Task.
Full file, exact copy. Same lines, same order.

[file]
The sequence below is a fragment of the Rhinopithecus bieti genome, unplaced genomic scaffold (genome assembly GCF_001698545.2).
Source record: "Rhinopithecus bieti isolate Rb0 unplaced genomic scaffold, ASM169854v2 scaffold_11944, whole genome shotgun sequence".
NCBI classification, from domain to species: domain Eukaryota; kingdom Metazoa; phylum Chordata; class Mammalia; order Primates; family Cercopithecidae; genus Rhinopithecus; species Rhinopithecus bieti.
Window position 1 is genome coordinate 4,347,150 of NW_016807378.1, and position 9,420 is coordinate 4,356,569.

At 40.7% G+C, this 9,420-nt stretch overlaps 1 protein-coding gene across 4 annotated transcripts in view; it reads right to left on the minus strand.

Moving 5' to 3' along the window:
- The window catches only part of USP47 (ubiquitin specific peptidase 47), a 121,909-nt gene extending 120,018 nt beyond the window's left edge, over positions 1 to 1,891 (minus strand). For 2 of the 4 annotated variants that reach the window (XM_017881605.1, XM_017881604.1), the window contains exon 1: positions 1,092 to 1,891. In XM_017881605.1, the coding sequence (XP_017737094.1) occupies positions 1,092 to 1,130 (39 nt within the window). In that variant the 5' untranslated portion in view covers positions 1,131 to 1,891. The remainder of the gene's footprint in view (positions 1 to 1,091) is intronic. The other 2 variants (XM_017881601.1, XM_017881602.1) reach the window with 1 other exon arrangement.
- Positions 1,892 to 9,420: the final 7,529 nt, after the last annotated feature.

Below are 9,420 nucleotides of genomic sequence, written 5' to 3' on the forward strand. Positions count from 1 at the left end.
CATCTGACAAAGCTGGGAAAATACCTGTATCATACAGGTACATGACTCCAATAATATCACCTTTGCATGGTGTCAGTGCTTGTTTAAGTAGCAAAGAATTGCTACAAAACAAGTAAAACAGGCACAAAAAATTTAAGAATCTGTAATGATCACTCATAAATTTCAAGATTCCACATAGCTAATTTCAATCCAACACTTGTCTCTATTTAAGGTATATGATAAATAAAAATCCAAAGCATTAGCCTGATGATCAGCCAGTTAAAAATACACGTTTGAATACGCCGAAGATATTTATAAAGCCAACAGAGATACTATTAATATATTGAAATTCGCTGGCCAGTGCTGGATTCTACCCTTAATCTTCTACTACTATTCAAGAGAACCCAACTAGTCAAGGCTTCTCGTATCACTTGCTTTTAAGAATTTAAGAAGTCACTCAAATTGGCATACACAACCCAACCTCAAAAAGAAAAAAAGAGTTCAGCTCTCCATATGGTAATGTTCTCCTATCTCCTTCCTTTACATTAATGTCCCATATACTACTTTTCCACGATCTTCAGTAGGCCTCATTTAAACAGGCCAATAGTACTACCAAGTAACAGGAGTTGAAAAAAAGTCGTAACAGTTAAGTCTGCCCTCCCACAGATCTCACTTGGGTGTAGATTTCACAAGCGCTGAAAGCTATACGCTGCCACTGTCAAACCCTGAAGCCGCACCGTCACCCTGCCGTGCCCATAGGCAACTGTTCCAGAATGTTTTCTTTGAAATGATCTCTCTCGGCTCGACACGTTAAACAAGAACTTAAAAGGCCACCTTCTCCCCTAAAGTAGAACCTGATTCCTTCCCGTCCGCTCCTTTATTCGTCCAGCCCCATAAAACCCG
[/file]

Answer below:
The sequence below is a fragment of the Rhinopithecus bieti genome, unplaced genomic scaffold (genome assembly GCF_001698545.2).
Source record: "Rhinopithecus bieti isolate Rb0 unplaced genomic scaffold, ASM169854v2 scaffold_11944, whole genome shotgun sequence".
NCBI classification, from domain to species: domain Eukaryota; kingdom Metazoa; phylum Chordata; class Mammalia; order Primates; family Cercopithecidae; genus Rhinopithecus; species Rhinopithecus bieti.
Window position 1 is genome coordinate 4,347,150 of NW_016807378.1, and position 9,420 is coordinate 4,356,569.

At 40.7% G+C, this 9,420-nt stretch overlaps 1 protein-coding gene across 4 annotated transcripts in view; it reads right to left on the minus strand.

Moving 5' to 3' along the window:
- The window catches only part of USP47 (ubiquitin specific peptidase 47), a 121,909-nt gene extending 120,018 nt beyond the window's left edge, over positions 1 to 1,891 (minus strand). For 2 of the 4 annotated variants that reach the window (XM_017881605.1, XM_017881604.1), the window contains exon 1: positions 1,092 to 1,891. In XM_017881605.1, the coding sequence (XP_017737094.1) occupies positions 1,092 to 1,130 (39 nt within the window). In that variant the 5' untranslated portion in view covers positions 1,131 to 1,891. The remainder of the gene's footprint in view (positions 1 to 1,091) is intronic. The other 2 variants (XM_017881601.1, XM_017881602.1) reach the window with 1 other exon arrangement.
- Positions 1,892 to 9,420: the final 7,529 nt, after the last annotated feature.

Below are 9,420 nucleotides of genomic sequence, written 5' to 3' on the forward strand. Positions count from 1 at the left end.
CATCTGACAAAGCTGGGAAAATACCTGTATCATACAGGTACATGACTCCAATAATATCACCTTTGCATGGTGTCAGTGCTTGTTTAAGTAGCAAAGAATTGCTACAAAACAAGTAAAACAGGCACAAAAAATTTAAGAATCTGTAATGATCACTCATAAATTTCAAGATTCCACATAGCTAATTTCAATCCAACACTTGTCTCTATTTAAGGTATATGATAAATAAAAATCCAAAGCATTAGCCTGATGATCAGCCAGTTAAAAATACACGTTTGAATACGCCGAAGATATTTATAAAGCCAACAGAGATACTATTAATATATTGAAATTCGCTGGCCAGTGCTGGATTCTACCCTTAATCTTCTACTACTATTCAAGAGAACCCAACTAGTCAAGGCTTCTCGTATCACTTGCTTTTAAGAATTTAAGAAGTCACTCAAATTGGCATACACAACCCAACCTCAAAAAGAAAAAAAGAGTTCAGCTCTCCATATGGTAATGTTCTCCTATCTCCTTCCTTTACATTAATGTCCCATATACTACTTTTCCACGATCTTCAGTAGGCCTCATTTAAACAGGCCAATAGTACTACCAAGTAACAGGAGTTGAAAAAAAGTCGTAACAGTTAAGTCTGCCCTCCCACAGATCTCACTTGGGTGTAGATTTCACAAGCGCTGAAAGCTATACGCTGCCACTGTCAAACCCTGAAGCCGCACCGTCACCCTGCCGTGCCCATAGGCAACTGTTCCAGAATGTTTTCTTTGAAATGATCTCTCTCGGCTCGACACGTTAAACAAGAACTTAAAAGGCCACCTTCTCCCCTAAAGTAGAACCTGATTCCTTCCCGTCCGCTCCTTTATTCGTCCAGCCCCATAAAACCCG